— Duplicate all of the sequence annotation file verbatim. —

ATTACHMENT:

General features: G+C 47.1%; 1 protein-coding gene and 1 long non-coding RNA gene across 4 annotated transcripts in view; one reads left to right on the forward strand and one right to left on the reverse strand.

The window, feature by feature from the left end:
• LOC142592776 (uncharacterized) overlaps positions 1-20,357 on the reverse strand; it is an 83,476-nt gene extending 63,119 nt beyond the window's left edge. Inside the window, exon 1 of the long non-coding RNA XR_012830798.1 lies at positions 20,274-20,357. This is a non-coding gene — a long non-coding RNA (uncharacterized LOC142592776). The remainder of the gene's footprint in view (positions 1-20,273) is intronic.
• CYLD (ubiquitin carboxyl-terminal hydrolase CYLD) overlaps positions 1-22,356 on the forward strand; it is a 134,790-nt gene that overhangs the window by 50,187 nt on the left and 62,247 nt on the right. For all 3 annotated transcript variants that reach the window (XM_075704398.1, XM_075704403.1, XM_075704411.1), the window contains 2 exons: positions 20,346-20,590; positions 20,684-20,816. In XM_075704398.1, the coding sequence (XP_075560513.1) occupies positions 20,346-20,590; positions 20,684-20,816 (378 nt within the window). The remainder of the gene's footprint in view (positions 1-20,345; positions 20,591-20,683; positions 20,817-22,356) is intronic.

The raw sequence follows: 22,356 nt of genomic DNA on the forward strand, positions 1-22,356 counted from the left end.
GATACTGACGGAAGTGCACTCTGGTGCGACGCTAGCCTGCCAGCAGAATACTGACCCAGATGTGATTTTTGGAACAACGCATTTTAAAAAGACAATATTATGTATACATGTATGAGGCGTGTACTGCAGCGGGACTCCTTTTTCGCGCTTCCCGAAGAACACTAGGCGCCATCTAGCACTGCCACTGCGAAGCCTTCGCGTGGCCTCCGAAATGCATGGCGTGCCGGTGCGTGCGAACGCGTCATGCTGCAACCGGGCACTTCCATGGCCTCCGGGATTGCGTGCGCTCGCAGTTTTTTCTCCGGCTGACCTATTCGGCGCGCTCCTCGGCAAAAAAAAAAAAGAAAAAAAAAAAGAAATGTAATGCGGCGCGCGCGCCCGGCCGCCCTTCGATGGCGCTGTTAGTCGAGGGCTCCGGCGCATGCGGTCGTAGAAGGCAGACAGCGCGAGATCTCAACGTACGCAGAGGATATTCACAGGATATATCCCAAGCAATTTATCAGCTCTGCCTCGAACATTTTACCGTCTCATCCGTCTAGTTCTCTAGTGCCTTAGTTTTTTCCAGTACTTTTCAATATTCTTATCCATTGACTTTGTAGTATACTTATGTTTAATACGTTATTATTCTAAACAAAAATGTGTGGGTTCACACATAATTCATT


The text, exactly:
General features: G+C 47.1%; 1 protein-coding gene and 1 long non-coding RNA gene across 4 annotated transcripts in view; one reads left to right on the forward strand and one right to left on the reverse strand.

The window, feature by feature from the left end:
• LOC142592776 (uncharacterized) overlaps positions 1-20,357 on the reverse strand; it is an 83,476-nt gene extending 63,119 nt beyond the window's left edge. Inside the window, exon 1 of the long non-coding RNA XR_012830798.1 lies at positions 20,274-20,357. This is a non-coding gene — a long non-coding RNA (uncharacterized LOC142592776). The remainder of the gene's footprint in view (positions 1-20,273) is intronic.
• CYLD (ubiquitin carboxyl-terminal hydrolase CYLD) overlaps positions 1-22,356 on the forward strand; it is a 134,790-nt gene that overhangs the window by 50,187 nt on the left and 62,247 nt on the right. For all 3 annotated transcript variants that reach the window (XM_075704398.1, XM_075704403.1, XM_075704411.1), the window contains 2 exons: positions 20,346-20,590; positions 20,684-20,816. In XM_075704398.1, the coding sequence (XP_075560513.1) occupies positions 20,346-20,590; positions 20,684-20,816 (378 nt within the window). The remainder of the gene's footprint in view (positions 1-20,345; positions 20,591-20,683; positions 20,817-22,356) is intronic.

The raw sequence follows: 22,356 nt of genomic DNA on the forward strand, positions 1-22,356 counted from the left end.
GATACTGACGGAAGTGCACTCTGGTGCGACGCTAGCCTGCCAGCAGAATACTGACCCAGATGTGATTTTTGGAACAACGCATTTTAAAAAGACAATATTATGTATACATGTATGAGGCGTGTACTGCAGCGGGACTCCTTTTTCGCGCTTCCCGAAGAACACTAGGCGCCATCTAGCACTGCCACTGCGAAGCCTTCGCGTGGCCTCCGAAATGCATGGCGTGCCGGTGCGTGCGAACGCGTCATGCTGCAACCGGGCACTTCCATGGCCTCCGGGATTGCGTGCGCTCGCAGTTTTTTCTCCGGCTGACCTATTCGGCGCGCTCCTCGGCAAAAAAAAAAAAGAAAAAAAAAAAGAAATGTAATGCGGCGCGCGCGCCCGGCCGCCCTTCGATGGCGCTGTTAGTCGAGGGCTCCGGCGCATGCGGTCGTAGAAGGCAGACAGCGCGAGATCTCAACGTACGCAGAGGATATTCACAGGATATATCCCAAGCAATTTATCAGCTCTGCCTCGAACATTTTACCGTCTCATCCGTCTAGTTCTCTAGTGCCTTAGTTTTTTCCAGTACTTTTCAATATTCTTATCCATTGACTTTGTAGTATACTTATGTTTAATACGTTATTATTCTAAACAAAAATGTGTGGGTTCACACATAATTCATT